The British student convicted of lying about a rape allegation in Cyprus has urged Boris Johnson to intervene in her case.
The 19-year-old faces up to a year in prison after she was found guilty of ‘public mischief’ over her claim that 12 Israeli men gang-raped her in Ayia Napa.
Lawyers and campaigners have raised doubts about the verdict after the teenager, who intends to appeal, said she was forced to sign a retraction statement by Cypriot police.
The Foreign Office says the UK is ‘seriously concerned’ about the fairness of the woman’s trial and it is understood officials have raised the ‘deeply distressing case’ with the Cypriot authorities.
Speaking to The Sun, the British woman called on the PM and foreign secretary Dominic Raab to intervene personally.
The British woman who claimed she was gang-raped by 12 Israeli men in Cyprus arrives at Famagusta District Court in Cyprus on Monday
‘Every second of this ordeal has been a waking nightmare,’ she said.
‘I’m 19 and all I want to do is clear my name and come home to my family.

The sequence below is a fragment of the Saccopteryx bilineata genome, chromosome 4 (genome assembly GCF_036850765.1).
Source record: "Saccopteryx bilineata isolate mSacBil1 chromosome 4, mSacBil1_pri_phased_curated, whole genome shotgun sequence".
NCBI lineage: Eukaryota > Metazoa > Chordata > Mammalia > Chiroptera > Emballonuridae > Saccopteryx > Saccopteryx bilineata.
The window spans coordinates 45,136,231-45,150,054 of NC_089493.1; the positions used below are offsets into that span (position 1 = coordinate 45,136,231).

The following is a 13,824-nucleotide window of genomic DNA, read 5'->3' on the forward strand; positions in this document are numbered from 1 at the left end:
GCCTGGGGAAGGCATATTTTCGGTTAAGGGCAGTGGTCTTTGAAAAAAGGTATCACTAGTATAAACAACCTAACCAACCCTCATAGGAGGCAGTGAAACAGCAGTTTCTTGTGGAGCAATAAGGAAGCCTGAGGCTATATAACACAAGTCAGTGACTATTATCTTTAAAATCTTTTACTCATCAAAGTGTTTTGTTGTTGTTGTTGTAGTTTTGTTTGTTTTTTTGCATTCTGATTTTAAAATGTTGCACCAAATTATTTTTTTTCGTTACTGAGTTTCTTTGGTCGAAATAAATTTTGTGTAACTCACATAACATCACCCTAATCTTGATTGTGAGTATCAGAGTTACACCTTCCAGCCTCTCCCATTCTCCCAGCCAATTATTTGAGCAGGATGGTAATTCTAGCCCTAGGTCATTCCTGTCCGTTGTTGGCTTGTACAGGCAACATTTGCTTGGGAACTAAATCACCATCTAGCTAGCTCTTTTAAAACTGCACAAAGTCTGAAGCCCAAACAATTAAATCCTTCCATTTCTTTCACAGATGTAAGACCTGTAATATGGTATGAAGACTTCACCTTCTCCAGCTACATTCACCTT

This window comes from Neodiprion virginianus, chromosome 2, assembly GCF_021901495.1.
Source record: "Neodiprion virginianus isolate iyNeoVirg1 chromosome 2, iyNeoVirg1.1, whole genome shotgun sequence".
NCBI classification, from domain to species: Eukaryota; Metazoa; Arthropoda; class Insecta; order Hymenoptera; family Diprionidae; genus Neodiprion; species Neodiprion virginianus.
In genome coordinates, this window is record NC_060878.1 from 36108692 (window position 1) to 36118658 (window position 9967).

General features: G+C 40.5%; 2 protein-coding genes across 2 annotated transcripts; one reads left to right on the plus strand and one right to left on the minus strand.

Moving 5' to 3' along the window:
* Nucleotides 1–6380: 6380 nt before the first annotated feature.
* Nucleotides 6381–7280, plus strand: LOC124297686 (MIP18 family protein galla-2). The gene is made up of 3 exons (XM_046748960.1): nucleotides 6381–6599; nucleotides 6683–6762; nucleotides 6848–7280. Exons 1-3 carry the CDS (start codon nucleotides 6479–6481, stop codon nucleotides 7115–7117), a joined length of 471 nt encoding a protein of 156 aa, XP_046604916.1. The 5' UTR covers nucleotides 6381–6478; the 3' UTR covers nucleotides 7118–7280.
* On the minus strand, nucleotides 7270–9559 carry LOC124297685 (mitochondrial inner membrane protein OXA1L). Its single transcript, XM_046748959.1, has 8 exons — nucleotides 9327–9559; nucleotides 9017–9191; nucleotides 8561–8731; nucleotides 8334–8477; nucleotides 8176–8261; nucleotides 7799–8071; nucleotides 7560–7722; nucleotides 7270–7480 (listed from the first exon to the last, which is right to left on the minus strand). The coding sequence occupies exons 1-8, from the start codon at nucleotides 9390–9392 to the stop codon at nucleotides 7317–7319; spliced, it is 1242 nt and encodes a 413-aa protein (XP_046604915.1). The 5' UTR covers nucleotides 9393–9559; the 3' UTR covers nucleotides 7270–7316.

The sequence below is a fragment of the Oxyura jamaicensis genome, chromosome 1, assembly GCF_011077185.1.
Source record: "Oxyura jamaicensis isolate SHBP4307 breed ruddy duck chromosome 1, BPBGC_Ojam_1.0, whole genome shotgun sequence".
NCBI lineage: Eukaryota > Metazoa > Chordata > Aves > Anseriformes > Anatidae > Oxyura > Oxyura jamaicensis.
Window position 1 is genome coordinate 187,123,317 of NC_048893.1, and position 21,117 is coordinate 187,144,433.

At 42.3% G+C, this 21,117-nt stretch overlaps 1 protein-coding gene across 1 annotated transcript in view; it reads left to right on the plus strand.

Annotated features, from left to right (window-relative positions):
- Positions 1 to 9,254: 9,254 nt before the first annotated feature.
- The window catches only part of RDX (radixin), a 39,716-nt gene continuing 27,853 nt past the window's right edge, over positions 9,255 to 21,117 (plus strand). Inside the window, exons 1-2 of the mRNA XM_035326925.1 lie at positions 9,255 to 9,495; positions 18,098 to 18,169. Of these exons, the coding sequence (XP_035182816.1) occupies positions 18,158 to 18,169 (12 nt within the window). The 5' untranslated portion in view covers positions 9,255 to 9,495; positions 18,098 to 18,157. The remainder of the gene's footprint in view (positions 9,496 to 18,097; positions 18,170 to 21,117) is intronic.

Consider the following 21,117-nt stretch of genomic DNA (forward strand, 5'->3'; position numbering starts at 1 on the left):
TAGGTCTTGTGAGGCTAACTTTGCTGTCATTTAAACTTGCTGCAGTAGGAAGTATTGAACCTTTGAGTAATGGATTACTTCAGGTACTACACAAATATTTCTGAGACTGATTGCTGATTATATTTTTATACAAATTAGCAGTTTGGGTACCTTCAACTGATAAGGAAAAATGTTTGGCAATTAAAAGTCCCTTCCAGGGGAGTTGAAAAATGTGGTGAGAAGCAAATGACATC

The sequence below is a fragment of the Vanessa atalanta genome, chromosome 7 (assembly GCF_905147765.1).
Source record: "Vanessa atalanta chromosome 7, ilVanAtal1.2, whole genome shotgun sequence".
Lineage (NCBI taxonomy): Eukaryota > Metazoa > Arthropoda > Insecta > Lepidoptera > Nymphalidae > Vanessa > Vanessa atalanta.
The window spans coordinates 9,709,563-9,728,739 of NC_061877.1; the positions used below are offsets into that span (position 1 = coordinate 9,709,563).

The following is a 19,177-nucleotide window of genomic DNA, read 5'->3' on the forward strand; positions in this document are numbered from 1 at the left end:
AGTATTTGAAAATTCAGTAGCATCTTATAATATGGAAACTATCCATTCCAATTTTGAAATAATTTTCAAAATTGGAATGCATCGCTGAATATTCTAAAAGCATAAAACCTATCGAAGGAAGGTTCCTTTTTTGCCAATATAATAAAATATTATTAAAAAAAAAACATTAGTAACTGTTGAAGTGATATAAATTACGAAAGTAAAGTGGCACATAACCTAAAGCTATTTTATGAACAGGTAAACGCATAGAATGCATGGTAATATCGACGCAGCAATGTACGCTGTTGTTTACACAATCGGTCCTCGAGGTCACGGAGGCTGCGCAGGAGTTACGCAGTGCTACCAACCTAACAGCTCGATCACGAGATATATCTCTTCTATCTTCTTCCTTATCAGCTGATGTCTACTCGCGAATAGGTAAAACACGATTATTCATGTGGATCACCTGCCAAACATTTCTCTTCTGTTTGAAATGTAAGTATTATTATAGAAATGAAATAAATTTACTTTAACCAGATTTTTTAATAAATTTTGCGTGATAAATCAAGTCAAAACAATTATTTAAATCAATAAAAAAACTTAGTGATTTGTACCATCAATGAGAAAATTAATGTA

‘I would say to both the Foreign Secretary and Prime Minister, both of whom are fathers, please support me with your actions, not just with your words. Time is running out for me. Please, please help.’
The woman has been on bail since the end of August, after spending a month in prison, and could face up to a year in jail and a €1,700 euro £1,500 fine when she is sentenced on January 7.
The teenager’s mother has said she would ‘definitely’ like Mr Raab to intervene in the case.
She told BBC Radio 4 earlier this week: ‘I would love the Foreign Secretary to get involved, that would be fantastic.’
The British student convicted of lying about a rape allegation in Cyprus has urged Boris Johnson (pictured) to intervene in her case
The mother said they will be appealing against the verdict ‘without question’ and hoped the FCO could help them progress the case to the Cypriot Supreme Court.
A number of prominent legal figures in Cyprus have written to attorney general Costas Clerides urging him to intervene in the case.
But the government of Cyprus has said it has ‘full confidence in the justice system and the courts’.
The attorney general said on Tuesday that he could not suspend the trial because she had levelled ‘grave accusations’ against police investigators that had to be adjudicated in court.
Judge Michalis Papathanasiou said he believed the woman had made false allegations because she felt ’embarrassed’ after realising she had been filmed having sex in a video found on some of the Israelis’ mobile phones.
‘The defendant gave police a false rape claim, while having full knowledge that this was a lie,’ he said.
‘There was no rape, or violence, and police had carried out a thorough investigation making all necessary arrests.’